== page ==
1. > Whatevet minerals go from pot to plant dont change the weight.

          I’d assume the weight increases over time anyway because the minerals don’t “just” go from pot to plant but the plant uses those minerals (and whatnot) plus water and sunlight combined to grow and since energy from the sun is absorbed and stored the total weight needs to increase. Doesn’t it?

        2. This is really interesting, thanks for sharing! I noticed in my data that there’s a good bit of wobble in the weight data over the course of a day. That could just be poor signal conditioning on my part, but I wonder if the sunlight issue is also causing that. I also have light intensity data for the same time period so I might see if I can correlate the two.

          1. Part of that serious wobble with be the day-night cycle and environmental reactions of the plants too I would expect.

            Though actually proving such a thing would be challenging.

          2. Maybe just try to put a relatively precise temperature sensor in the base next to the load cell, and see if temperature and weight ‘wobble’ in a similar way might be an easy way to start figuring the error source out?

      3. There are actually some very fascinating experiments on this exact thought – put a plant in a pot, let it grow, and weight the amount of moisture going in and out.

        It turns out that plants collect a very very large amount of weight by absorbing CO2 from the air and binding it in the cell fibers – so you would have to correctly take the weight of the plant into account when determining if it needs to be watered!

        However, it should be possible to estimate the plant’s dry mass. Since the plant’s weight changes much slower than watering/drying will, you could wait for the user to refill the water in the pot, and use that weight then to estimate plant weight – assuming that the user will, on average, water the soil to roughly the same wetness every time.

      4. I’m thinking if you add a known amount of water, then right after watering you’d have the new maximum weight and use that as a rolling average. Maybe a reset button for after pruning to indicate a new (lower) maximum weight.

      5. There is a very old weighing the plant scheme predating electricity. I can’t remember the experimenter but it led to the understanding that the plants mass increases mostly (more than from soil nutrients) from the CO2 it absorbs and processes from the air… So over time the weight of the pot/plant may have to be “tweaked” to prevent under-watering?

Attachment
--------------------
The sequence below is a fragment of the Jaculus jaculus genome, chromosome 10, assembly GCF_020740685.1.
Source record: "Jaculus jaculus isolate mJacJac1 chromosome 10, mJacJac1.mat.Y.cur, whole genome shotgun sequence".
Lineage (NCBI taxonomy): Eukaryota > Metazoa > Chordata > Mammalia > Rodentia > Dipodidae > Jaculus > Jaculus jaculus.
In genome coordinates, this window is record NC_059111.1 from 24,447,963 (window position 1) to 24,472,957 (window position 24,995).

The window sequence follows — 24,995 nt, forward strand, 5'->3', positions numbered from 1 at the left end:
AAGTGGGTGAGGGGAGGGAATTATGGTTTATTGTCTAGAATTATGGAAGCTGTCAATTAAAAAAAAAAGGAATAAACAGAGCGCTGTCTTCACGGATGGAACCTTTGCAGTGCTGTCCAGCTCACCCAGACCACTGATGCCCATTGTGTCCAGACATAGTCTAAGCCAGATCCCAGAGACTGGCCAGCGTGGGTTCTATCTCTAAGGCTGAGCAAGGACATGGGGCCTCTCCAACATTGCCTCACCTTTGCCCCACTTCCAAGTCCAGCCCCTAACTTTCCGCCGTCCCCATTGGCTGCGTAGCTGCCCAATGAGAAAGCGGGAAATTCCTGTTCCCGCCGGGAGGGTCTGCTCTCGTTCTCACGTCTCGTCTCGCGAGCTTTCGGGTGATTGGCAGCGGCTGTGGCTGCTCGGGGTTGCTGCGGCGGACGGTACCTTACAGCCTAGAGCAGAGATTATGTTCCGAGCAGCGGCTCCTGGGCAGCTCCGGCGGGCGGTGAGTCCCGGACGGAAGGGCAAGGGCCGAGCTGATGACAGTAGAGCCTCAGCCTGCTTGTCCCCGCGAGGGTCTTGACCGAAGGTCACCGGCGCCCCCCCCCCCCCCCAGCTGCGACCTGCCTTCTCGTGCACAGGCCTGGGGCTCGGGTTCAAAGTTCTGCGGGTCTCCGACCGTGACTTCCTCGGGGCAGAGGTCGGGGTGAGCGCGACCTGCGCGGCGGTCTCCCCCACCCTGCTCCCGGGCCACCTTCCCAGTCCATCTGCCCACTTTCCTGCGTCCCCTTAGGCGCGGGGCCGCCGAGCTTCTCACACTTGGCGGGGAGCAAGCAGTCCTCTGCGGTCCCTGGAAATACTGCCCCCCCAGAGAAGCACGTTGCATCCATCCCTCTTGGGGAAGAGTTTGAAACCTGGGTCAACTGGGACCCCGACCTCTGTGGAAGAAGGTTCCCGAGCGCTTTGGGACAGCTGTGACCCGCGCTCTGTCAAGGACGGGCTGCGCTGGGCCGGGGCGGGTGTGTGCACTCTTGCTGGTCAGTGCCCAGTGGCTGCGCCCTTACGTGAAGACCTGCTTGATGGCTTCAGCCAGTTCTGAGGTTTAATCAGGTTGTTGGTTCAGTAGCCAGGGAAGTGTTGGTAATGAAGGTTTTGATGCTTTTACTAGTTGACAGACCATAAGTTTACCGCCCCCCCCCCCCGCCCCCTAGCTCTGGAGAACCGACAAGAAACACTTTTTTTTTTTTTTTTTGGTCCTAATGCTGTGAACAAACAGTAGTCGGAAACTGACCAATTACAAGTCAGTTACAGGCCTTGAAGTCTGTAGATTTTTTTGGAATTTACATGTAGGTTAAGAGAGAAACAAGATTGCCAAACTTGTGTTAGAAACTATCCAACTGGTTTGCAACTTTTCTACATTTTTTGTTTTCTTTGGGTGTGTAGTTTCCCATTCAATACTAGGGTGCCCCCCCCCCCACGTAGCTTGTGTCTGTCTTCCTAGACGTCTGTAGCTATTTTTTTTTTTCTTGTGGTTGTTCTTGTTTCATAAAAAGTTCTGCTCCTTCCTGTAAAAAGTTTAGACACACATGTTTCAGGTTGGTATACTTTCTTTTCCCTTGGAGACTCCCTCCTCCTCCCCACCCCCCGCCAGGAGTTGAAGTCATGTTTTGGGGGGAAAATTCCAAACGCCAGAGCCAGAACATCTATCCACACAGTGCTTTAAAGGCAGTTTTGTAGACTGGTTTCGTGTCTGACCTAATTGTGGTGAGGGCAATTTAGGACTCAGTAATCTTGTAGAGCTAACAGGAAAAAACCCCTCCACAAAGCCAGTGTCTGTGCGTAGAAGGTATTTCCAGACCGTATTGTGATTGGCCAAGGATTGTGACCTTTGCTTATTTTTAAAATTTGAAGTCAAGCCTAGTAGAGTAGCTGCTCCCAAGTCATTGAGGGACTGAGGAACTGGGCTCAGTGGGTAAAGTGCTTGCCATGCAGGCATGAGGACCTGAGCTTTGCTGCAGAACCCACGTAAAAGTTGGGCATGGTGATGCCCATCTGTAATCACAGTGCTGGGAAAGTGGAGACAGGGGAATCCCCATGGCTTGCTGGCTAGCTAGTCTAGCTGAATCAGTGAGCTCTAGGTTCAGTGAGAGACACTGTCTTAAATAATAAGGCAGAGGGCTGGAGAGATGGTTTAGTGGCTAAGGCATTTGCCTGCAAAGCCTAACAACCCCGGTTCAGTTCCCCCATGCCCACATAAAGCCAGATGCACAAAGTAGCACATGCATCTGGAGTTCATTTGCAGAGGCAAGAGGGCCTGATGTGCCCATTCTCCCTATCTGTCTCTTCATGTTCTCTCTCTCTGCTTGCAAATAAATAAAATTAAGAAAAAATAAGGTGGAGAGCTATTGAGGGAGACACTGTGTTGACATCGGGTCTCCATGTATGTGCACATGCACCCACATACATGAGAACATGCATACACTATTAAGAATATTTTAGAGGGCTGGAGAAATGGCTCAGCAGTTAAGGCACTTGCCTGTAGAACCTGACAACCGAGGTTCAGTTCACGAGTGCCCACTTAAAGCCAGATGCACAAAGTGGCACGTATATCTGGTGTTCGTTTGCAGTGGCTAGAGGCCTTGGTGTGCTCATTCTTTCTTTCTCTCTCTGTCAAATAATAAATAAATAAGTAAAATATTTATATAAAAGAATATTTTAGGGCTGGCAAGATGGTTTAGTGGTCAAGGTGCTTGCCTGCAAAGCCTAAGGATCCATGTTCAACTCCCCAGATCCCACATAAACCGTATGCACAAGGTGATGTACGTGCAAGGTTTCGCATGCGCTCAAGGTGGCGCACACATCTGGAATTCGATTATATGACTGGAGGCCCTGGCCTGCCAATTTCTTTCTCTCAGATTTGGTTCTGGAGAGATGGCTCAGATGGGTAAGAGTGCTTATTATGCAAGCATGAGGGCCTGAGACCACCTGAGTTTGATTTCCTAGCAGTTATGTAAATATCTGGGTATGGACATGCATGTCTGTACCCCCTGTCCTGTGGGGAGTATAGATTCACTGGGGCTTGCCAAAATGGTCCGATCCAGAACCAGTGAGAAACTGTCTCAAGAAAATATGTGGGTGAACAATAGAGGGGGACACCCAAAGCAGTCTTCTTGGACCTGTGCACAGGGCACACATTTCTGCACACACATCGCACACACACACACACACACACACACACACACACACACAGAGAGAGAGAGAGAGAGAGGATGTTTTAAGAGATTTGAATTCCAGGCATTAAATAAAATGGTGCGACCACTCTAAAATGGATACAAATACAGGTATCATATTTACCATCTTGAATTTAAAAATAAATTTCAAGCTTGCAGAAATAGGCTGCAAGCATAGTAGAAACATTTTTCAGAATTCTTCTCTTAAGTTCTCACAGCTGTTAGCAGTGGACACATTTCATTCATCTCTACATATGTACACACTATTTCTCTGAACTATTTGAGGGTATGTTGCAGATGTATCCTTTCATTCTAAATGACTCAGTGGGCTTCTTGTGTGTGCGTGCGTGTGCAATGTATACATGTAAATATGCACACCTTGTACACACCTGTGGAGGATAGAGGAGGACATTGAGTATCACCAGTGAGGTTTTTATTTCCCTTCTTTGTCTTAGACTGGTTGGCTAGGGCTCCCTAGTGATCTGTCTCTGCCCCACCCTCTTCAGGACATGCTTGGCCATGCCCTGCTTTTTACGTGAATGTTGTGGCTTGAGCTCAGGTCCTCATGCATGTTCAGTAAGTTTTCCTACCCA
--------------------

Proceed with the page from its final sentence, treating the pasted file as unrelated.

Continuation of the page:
6. Admittedly, I’m not much of a data scientist, but I can say it’s been pretty helpful just gauging whether I’m watering at relatively consistent dryness each week. I’m hoping to use the data to help improve my data science abilities. The data from this plant includes things like root pruning, sensor downtime, and changes in the sensor platform, but if that dirty data would still be interesting to someone I’d be happy to package it up as a .csv file.

        I’m curious, do those nutrients slurped out of the soil end up leaving the plant entirely through respiration, or do they just move from soil weight to plant weight? I imagine the ratio of soil weight to plant weight probably plays some role in how fast the plant dries out, but if the nutrients aren’t leaving the system as a whole then you can still use change of weight as a proxy for dryness. In other words, changes in weight are still going to either be due to plant growth or the movement of water.

        Another metric worth thinking about is the slope of evaporation (or related frequency of watering). Although I don’t think this has changed much since I started weighing with a load cell, it changed pretty dramatically (based on manual weighing) from the time when this plant had a couple of leaves vs what you see above.

    2. Wow, I wish I’d seen yours before I started working! Would’ve saved me a lot of time. I initially started off trying to make a PCB with an integrated load cell (half bridge) before getting frustrated and switching to a commercial load cell.

      Did you notice a change in watering frequency as the plant grew?